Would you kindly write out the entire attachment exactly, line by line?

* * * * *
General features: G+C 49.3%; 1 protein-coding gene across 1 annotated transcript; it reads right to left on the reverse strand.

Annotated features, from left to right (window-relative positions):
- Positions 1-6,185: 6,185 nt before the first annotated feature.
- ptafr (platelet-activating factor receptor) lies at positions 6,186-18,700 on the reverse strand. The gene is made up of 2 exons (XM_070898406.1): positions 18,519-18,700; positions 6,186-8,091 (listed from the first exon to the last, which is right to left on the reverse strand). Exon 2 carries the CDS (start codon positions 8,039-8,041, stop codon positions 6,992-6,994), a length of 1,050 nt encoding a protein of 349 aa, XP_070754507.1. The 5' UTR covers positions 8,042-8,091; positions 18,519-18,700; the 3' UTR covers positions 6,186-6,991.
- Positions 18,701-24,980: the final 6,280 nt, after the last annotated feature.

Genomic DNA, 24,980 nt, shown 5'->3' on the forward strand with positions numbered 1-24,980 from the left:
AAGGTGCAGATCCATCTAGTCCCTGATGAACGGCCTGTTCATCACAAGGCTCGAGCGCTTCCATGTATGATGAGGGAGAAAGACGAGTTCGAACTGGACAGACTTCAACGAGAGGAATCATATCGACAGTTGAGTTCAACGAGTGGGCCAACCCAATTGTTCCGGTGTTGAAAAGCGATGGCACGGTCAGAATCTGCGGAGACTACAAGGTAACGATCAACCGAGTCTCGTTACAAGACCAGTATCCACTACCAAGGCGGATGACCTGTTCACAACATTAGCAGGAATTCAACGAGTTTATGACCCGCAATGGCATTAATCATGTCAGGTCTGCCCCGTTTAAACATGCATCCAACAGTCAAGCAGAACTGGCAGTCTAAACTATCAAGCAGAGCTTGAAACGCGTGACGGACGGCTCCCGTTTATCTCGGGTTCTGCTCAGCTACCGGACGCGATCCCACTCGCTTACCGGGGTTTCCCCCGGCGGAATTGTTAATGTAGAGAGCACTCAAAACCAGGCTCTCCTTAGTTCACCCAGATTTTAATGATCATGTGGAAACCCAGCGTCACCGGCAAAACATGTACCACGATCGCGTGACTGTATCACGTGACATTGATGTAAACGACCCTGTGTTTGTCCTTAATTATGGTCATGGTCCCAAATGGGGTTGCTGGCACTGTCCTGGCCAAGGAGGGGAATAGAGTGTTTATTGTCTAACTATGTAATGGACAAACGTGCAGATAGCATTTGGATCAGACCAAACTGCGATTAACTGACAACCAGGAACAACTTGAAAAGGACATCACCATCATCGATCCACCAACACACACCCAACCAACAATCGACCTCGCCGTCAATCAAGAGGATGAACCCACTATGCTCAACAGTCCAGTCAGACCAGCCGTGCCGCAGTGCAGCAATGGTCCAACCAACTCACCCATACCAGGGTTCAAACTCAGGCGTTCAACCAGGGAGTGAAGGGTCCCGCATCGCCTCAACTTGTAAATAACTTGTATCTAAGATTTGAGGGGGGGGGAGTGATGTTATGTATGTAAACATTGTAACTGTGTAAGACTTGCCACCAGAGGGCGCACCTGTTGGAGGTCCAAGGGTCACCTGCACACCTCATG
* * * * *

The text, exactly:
General features: G+C 49.3%; 1 protein-coding gene across 1 annotated transcript; it reads right to left on the reverse strand.

Annotated features, from left to right (window-relative positions):
- Positions 1-6,185: 6,185 nt before the first annotated feature.
- ptafr (platelet-activating factor receptor) lies at positions 6,186-18,700 on the reverse strand. The gene is made up of 2 exons (XM_070898406.1): positions 18,519-18,700; positions 6,186-8,091 (listed from the first exon to the last, which is right to left on the reverse strand). Exon 2 carries the CDS (start codon positions 8,039-8,041, stop codon positions 6,992-6,994), a length of 1,050 nt encoding a protein of 349 aa, XP_070754507.1. The 5' UTR covers positions 8,042-8,091; positions 18,519-18,700; the 3' UTR covers positions 6,186-6,991.
- Positions 18,701-24,980: the final 6,280 nt, after the last annotated feature.

Genomic DNA, 24,980 nt, shown 5'->3' on the forward strand with positions numbered 1-24,980 from the left:
AAGGTGCAGATCCATCTAGTCCCTGATGAACGGCCTGTTCATCACAAGGCTCGAGCGCTTCCATGTATGATGAGGGAGAAAGACGAGTTCGAACTGGACAGACTTCAACGAGAGGAATCATATCGACAGTTGAGTTCAACGAGTGGGCCAACCCAATTGTTCCGGTGTTGAAAAGCGATGGCACGGTCAGAATCTGCGGAGACTACAAGGTAACGATCAACCGAGTCTCGTTACAAGACCAGTATCCACTACCAAGGCGGATGACCTGTTCACAACATTAGCAGGAATTCAACGAGTTTATGACCCGCAATGGCATTAATCATGTCAGGTCTGCCCCGTTTAAACATGCATCCAACAGTCAAGCAGAACTGGCAGTCTAAACTATCAAGCAGAGCTTGAAACGCGTGACGGACGGCTCCCGTTTATCTCGGGTTCTGCTCAGCTACCGGACGCGATCCCACTCGCTTACCGGGGTTTCCCCCGGCGGAATTGTTAATGTAGAGAGCACTCAAAACCAGGCTCTCCTTAGTTCACCCAGATTTTAATGATCATGTGGAAACCCAGCGTCACCGGCAAAACATGTACCACGATCGCGTGACTGTATCACGTGACATTGATGTAAACGACCCTGTGTTTGTCCTTAATTATGGTCATGGTCCCAAATGGGGTTGCTGGCACTGTCCTGGCCAAGGAGGGGAATAGAGTGTTTATTGTCTAACTATGTAATGGACAAACGTGCAGATAGCATTTGGATCAGACCAAACTGCGATTAACTGACAACCAGGAACAACTTGAAAAGGACATCACCATCATCGATCCACCAACACACACCCAACCAACAATCGACCTCGCCGTCAATCAAGAGGATGAACCCACTATGCTCAACAGTCCAGTCAGACCAGCCGTGCCGCAGTGCAGCAATGGTCCAACCAACTCACCCATACCAGGGTTCAAACTCAGGCGTTCAACCAGGGAGTGAAGGGTCCCGCATCGCCTCAACTTGTAAATAACTTGTATCTAAGATTTGAGGGGGGGGGAGTGATGTTATGTATGTAAACATTGTAACTGTGTAAGACTTGCCACCAGAGGGCGCACCTGTTGGAGGTCCAAGGGTCACCTGCACACCTCATG